New Palestinian peace deal draws criticism from Israel
WARRING Palestinian factions have reconciled in a long-awaited pact that their leaders hope will draw a line under four years of bitter division, which followed a short but bloody civil war.
Palestinian President Mahmoud Abbas, who heads Fatah, and Khaled Meshaal, the Damascus-based leader of Hamas, the Islamist group in charge of Gaza, joined yesterday in Cairo to ratify the unity deal.
It is seen by most Palestinians as a step towards achieving a lasting peace with Israel. But Israeli Prime Minister Benjamin Netanyahu, immediately called the pact as a "tremendous blow for peace and a great victory for terrorism".
After months of fruitless talks, a small team of negotiators helped put together the deal during secret meetings in Ramallah, Gaza, Damascus and Cairo, culminating in its signing by lower-ranking party officials the day before. 11 other factions have also signed.
"Hamas was ready to pay any price for internal Palestinian reconciliation," Mr Meshaal said in Cairo, alluding to reports that the Islamist party had instigated the surprise rapprochement. "The only battle of the Palestinians is against Israel."
Pledging his commitment to the deal, Mr Abbas said: "We turn forever the black page of division. We are certain of success so long as we are united."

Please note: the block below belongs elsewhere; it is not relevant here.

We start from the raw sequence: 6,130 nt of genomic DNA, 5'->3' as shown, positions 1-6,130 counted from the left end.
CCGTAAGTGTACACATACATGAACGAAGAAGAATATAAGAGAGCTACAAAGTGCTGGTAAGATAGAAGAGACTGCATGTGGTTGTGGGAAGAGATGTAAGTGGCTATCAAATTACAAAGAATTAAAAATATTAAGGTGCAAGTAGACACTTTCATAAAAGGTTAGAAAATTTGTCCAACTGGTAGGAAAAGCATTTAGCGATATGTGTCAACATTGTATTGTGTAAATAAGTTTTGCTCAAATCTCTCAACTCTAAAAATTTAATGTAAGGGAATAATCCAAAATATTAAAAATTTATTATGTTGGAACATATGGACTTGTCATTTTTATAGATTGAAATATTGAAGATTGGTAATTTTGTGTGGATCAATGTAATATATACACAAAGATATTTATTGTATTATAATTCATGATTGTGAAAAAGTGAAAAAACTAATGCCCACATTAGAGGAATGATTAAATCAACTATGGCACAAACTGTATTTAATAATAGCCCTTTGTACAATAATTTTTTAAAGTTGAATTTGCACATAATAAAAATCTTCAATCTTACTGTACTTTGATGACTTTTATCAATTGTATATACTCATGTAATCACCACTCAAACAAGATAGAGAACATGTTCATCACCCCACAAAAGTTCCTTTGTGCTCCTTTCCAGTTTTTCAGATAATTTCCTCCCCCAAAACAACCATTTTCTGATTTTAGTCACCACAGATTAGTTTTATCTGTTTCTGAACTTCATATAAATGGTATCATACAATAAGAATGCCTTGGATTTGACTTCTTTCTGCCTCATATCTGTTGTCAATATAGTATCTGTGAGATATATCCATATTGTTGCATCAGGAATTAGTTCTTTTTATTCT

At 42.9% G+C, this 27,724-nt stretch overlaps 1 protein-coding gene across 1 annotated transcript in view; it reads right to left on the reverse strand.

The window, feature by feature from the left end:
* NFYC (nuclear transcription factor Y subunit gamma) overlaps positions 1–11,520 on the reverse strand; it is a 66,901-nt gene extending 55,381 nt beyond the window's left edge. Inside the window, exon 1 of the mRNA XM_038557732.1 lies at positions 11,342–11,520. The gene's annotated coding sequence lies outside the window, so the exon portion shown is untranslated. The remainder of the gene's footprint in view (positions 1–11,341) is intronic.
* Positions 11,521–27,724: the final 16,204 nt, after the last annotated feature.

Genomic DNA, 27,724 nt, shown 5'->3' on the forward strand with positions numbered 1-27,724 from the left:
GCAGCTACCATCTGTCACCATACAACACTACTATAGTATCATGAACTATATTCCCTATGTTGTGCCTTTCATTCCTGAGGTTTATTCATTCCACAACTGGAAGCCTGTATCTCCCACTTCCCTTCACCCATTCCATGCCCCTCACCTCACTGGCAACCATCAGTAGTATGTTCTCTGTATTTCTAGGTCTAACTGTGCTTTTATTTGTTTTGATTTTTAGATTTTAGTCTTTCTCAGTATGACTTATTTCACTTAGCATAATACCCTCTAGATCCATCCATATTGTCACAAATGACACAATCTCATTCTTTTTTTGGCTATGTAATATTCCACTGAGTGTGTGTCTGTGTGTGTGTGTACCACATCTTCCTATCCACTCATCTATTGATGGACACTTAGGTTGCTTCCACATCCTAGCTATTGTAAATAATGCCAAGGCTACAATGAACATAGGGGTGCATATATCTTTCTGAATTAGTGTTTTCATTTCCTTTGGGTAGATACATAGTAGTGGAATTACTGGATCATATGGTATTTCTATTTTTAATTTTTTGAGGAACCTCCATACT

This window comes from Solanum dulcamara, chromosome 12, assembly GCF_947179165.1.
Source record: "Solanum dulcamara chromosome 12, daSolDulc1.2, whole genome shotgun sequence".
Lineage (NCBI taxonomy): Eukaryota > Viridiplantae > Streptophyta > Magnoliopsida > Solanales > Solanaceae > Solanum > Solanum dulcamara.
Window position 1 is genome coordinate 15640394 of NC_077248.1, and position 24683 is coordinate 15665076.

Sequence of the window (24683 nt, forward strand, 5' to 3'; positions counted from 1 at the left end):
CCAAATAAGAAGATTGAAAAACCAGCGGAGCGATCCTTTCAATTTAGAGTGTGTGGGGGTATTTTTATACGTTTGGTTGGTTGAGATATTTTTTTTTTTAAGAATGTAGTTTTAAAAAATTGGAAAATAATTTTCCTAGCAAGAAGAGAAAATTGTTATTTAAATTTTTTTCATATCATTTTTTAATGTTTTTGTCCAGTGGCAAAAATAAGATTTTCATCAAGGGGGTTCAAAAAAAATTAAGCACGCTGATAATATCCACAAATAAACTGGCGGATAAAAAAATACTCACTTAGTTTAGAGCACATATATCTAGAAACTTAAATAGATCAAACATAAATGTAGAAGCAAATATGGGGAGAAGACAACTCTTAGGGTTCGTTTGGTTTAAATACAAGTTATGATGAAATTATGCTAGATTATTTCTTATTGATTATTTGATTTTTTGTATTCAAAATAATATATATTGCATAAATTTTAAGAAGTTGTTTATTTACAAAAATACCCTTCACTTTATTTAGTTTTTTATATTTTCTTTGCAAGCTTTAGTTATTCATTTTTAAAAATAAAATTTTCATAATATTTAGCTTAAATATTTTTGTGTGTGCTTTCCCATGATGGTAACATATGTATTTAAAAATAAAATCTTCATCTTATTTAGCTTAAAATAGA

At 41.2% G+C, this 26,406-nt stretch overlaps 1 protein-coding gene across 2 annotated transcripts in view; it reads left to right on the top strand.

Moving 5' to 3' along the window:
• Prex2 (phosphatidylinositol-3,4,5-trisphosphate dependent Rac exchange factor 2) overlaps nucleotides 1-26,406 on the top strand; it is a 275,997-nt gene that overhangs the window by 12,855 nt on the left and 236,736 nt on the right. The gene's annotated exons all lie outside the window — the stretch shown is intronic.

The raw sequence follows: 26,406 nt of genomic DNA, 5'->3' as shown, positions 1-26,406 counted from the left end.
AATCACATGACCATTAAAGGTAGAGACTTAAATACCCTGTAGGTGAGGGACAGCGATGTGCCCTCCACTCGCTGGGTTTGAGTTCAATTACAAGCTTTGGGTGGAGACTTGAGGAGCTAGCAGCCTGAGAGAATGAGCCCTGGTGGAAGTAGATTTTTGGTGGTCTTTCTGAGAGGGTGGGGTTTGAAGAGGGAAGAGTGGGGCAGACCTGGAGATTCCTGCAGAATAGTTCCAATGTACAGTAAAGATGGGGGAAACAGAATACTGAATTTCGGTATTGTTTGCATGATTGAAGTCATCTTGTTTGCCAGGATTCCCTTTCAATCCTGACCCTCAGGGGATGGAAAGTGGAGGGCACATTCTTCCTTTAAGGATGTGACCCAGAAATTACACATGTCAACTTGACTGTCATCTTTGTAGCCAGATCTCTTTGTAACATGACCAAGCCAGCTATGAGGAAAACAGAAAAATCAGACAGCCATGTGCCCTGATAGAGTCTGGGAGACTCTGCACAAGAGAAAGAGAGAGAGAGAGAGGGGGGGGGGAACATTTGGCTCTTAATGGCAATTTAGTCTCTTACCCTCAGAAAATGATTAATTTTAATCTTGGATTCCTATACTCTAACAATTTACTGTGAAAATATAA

But the accord is a risky gamble for the pro-west leader, who has abandoned stalled peace talks with Israel to pursue a diplomatic offensive, which is expected to culminate in a move in September to seek United Nations recognition of a Palestinian state, based on the borders of 1967.
While the rapprochement would bolster Mr Abbas's claim to represent all Palestinians, it could also alienate Western support and threaten millions of dollars in financial aid. At Israel's urging, the United States and Britain both regard Hamas as a terrorist group.
When the accord was first unveiled last week, Mr Netanyahu warned it could lead to a Hamas takeover of the West Bank and commanded Mr Abbas to reject Hamas for peace. The Palestinian leader responded yesterday by telling Israel to choose "between settlements and peace". (© Indpendent News Service)